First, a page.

There’s a new twist in the long saga of Wapato Jail, the Multnomah County facility that cost $58 million to build but has never been used to house inmates. 

On Monday, Portland developer Homer Williams and his partner, Don Mazziotti, sent a letter to the county chair and offered to buy the facility on behalf of their nonprofit, Harbor Of Hope. They offered to pay $7 million in cash, minus the cost of maintenance, repairs and other unknown costs. 

They said a group of private sector benefactors wishes to redevelop the Wapato facility “as a multi-service restoration campus to bring housing, training, employment and productivity to the guests of such a center,” Mazziotti wrote. 

“We believe that such a facility would reduce the overall costs of meeting the needs of our houseless people.”

In a proposed purchase agreement, Harbor of Hope gave the county until April 19 to accept its offer. 

The nonprofit offered $250,000 in refundable earnest money and asked for 120 days to conduct a feasibility study to determine if the jail can be re-purposed into a shelter.

Williams and Mazzotti, the former director of the Portland Development Commission, created Harbor of Hope last year. The nonprofit’s board of directors includes David Bangsberg, the dean of the joint Oregon Health & Science University-Portland State University School of Public Health, and Bill Russell, the executive director of the Union Gospel Mission. 

Harbor of Hope had previously attempted to lease a warehouse on city-owned industrial land in Northwest Portland for a similar purpose. The partners envisioned a 100-bed homeless shelter modeled after a Texas shelter and treatment facility, Haven of Hope, that Williams had visited. 

The Portland Housing Bureau backed out of the deal after Harbor of Hope was unable to find a credible and experienced partner to operate the shelter and provide services there. 

Harbor of Hope’s offer letter to Multnomah County does not elaborate on who would operate a shelter at the Wapato site. 

The letter comes as the county board prepares to vote on whether to accept a significantly reduced offer from developer Marty Kehoe for the property.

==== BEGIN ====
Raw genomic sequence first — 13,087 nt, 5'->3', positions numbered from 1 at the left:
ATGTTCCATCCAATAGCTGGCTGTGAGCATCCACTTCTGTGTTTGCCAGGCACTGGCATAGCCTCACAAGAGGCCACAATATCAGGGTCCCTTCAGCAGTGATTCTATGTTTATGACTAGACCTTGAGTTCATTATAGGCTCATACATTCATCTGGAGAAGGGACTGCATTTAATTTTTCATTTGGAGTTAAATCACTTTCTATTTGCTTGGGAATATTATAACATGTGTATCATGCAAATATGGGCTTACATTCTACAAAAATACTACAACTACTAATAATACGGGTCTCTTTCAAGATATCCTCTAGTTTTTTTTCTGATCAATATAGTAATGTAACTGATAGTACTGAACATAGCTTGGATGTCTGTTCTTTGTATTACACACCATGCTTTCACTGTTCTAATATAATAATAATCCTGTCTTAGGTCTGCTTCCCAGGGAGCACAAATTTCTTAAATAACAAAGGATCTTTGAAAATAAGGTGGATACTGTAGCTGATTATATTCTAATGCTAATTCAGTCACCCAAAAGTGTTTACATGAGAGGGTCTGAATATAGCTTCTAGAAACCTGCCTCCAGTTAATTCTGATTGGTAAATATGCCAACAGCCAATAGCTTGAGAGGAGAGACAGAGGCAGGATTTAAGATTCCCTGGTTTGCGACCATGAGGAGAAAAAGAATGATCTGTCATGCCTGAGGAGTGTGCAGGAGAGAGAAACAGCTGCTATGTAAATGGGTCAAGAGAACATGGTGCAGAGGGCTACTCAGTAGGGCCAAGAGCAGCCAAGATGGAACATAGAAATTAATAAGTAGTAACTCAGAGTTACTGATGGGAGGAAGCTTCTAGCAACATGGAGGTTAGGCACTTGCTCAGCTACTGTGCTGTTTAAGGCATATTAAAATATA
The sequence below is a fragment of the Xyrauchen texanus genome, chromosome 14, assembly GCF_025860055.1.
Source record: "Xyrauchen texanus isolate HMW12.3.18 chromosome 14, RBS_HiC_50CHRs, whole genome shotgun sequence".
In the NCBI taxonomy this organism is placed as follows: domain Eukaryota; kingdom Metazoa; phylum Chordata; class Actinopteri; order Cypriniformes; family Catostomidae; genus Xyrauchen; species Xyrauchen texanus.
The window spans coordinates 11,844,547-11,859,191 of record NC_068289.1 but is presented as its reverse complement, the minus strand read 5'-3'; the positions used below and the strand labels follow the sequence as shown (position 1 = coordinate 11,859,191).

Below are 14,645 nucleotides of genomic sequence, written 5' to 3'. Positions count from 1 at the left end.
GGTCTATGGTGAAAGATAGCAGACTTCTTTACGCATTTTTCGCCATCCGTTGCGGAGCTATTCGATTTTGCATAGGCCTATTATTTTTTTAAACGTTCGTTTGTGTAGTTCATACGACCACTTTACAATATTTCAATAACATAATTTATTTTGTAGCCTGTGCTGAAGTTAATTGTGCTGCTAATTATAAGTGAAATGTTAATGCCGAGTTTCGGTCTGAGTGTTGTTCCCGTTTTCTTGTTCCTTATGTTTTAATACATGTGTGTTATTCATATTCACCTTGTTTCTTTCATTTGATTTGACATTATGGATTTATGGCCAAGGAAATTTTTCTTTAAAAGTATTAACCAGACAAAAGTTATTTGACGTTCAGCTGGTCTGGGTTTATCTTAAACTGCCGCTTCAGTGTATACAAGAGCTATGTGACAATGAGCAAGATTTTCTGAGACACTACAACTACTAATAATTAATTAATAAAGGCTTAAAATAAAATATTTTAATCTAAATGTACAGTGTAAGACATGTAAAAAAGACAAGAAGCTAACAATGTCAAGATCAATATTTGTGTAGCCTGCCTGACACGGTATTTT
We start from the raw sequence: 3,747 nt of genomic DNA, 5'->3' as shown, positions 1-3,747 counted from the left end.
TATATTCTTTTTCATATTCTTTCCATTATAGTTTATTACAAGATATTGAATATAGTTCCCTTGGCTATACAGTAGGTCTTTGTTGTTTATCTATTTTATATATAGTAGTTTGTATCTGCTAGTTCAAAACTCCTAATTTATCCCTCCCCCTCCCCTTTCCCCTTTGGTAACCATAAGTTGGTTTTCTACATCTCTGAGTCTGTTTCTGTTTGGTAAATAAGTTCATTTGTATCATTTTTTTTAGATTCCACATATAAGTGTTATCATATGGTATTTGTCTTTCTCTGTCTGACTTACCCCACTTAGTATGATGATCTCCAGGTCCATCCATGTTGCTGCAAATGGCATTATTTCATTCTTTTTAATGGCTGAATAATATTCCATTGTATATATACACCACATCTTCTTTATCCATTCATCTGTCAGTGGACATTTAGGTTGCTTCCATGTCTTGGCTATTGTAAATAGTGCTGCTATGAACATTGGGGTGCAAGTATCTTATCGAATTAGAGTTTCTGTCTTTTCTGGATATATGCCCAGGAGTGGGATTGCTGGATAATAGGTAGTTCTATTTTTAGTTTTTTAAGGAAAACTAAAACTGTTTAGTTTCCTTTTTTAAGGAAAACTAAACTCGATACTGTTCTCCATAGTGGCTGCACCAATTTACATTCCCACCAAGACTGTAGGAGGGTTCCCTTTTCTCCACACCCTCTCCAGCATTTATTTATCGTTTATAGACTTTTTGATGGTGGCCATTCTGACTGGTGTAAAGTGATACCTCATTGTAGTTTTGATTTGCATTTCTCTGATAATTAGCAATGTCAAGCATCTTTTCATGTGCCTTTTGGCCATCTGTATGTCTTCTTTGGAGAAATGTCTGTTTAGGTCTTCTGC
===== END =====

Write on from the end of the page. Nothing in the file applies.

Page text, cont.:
Kehoe had initially offered $10.8 million for Wapato, which he planned to re-purpose as a distribution center. He repeatedly asked the county for extensions to the due diligence period. 

Last week, the county announced that Kehoe had changed his offer to $5 million shortly before his deal expired. The Multnomah County Board of Commissioners said it would need to take a public vote before it could move forward with the Wapato sale. 

On Tuesday, the county board met in an executive session to consult with their attorneys regarding Kehoe’s offer. Reporters are allowed to attend those sessions, but not to report on what was said. 

After the session, the county released a letter written by Kehoe’s attorney, Gregory Baum, dated March 23. The letter states that Kehoe “has determined that the contemplated acquisition is not economically viable,” and wants to terminate the sale agreement and recover his $200,000 earnest money deposit. 

The letter then states that Kehoe would be willing to reconsider terminating the sale if the county reduces the price to $5 million and gives him an exclusive option to buy it by April 20. 

Kehoe declined to comment, citing the upcoming county vote. Williams said he hopes his vision of a shelter at the site prevails.

“I hope very sincerely that the vote goes in our favor,” he said. “If it doesn’t, this problem is not going to go away.”

After the session, Multnomah County Commissioner Loretta Smith, the sole board member who voted against pursuing the deal with Kehoe, said she believes the county’s agreement with Kehoe is terminated. 

“This is a giveaway and there are other greater offers that can be secured,” she said. 

Smith, who is running for a seat on the Portland City Council, held a press conference at Wapato on Monday, calling for the county to turn the facility into a homeless shelter.  

“I think we need to take a look at this opportunity and make sure we don’t have another 88 people dying on our streets like we did last year. That’s unacceptable,” Smith said. 

The jail does not have individual cells and has more than 500 beds. But numerous legal, zoning and logistical obstacles could make it difficult to operate a shelter there. The 18-acre site is in an isolated location on land zoned as heavy industrial. A decision last year by Oregon’s Land Use Board of Appeals held that mass shelters are prohibited on industrial land.

Jail facilities are permitted on industrial land as a conditional use. 

In addition, a binding agreement the county signed with the Port of Portland also requires the property be maintained as an industrial zone.